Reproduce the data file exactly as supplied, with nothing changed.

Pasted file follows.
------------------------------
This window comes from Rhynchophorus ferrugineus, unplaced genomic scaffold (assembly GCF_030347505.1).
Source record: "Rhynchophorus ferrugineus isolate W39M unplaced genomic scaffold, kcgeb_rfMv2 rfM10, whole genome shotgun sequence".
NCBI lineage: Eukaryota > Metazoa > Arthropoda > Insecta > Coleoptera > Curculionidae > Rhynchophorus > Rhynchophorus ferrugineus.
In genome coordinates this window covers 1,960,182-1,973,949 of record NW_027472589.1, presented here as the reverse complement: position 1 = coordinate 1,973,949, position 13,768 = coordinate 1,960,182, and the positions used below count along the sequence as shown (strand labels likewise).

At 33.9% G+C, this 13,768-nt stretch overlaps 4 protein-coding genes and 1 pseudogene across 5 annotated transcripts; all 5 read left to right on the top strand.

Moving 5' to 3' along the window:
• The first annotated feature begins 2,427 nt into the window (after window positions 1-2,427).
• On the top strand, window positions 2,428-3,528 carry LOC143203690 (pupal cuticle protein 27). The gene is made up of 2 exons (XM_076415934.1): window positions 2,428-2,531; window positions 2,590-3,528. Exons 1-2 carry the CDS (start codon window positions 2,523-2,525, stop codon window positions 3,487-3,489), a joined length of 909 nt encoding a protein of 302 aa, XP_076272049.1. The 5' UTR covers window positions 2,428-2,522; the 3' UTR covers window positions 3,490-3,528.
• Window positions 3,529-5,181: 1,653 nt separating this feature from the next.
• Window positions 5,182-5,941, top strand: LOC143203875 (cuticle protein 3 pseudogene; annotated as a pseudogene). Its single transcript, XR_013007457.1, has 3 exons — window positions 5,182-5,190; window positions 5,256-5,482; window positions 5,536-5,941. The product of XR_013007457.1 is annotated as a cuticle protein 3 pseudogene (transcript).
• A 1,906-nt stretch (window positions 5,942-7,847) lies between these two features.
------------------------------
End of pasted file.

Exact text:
This window comes from Rhynchophorus ferrugineus, unplaced genomic scaffold (assembly GCF_030347505.1).
Source record: "Rhynchophorus ferrugineus isolate W39M unplaced genomic scaffold, kcgeb_rfMv2 rfM10, whole genome shotgun sequence".
NCBI lineage: Eukaryota > Metazoa > Arthropoda > Insecta > Coleoptera > Curculionidae > Rhynchophorus > Rhynchophorus ferrugineus.
In genome coordinates this window covers 1,960,182-1,973,949 of record NW_027472589.1, presented here as the reverse complement: position 1 = coordinate 1,973,949, position 13,768 = coordinate 1,960,182, and the positions used below count along the sequence as shown (strand labels likewise).

At 33.9% G+C, this 13,768-nt stretch overlaps 4 protein-coding genes and 1 pseudogene across 5 annotated transcripts; all 5 read left to right on the top strand.

Moving 5' to 3' along the window:
• The first annotated feature begins 2,427 nt into the window (after window positions 1-2,427).
• On the top strand, window positions 2,428-3,528 carry LOC143203690 (pupal cuticle protein 27). The gene is made up of 2 exons (XM_076415934.1): window positions 2,428-2,531; window positions 2,590-3,528. Exons 1-2 carry the CDS (start codon window positions 2,523-2,525, stop codon window positions 3,487-3,489), a joined length of 909 nt encoding a protein of 302 aa, XP_076272049.1. The 5' UTR covers window positions 2,428-2,522; the 3' UTR covers window positions 3,490-3,528.
• Window positions 3,529-5,181: 1,653 nt separating this feature from the next.
• Window positions 5,182-5,941, top strand: LOC143203875 (cuticle protein 3 pseudogene; annotated as a pseudogene). Its single transcript, XR_013007457.1, has 3 exons — window positions 5,182-5,190; window positions 5,256-5,482; window positions 5,536-5,941. The product of XR_013007457.1 is annotated as a cuticle protein 3 pseudogene (transcript).
• A 1,906-nt stretch (window positions 5,942-7,847) lies between these two features.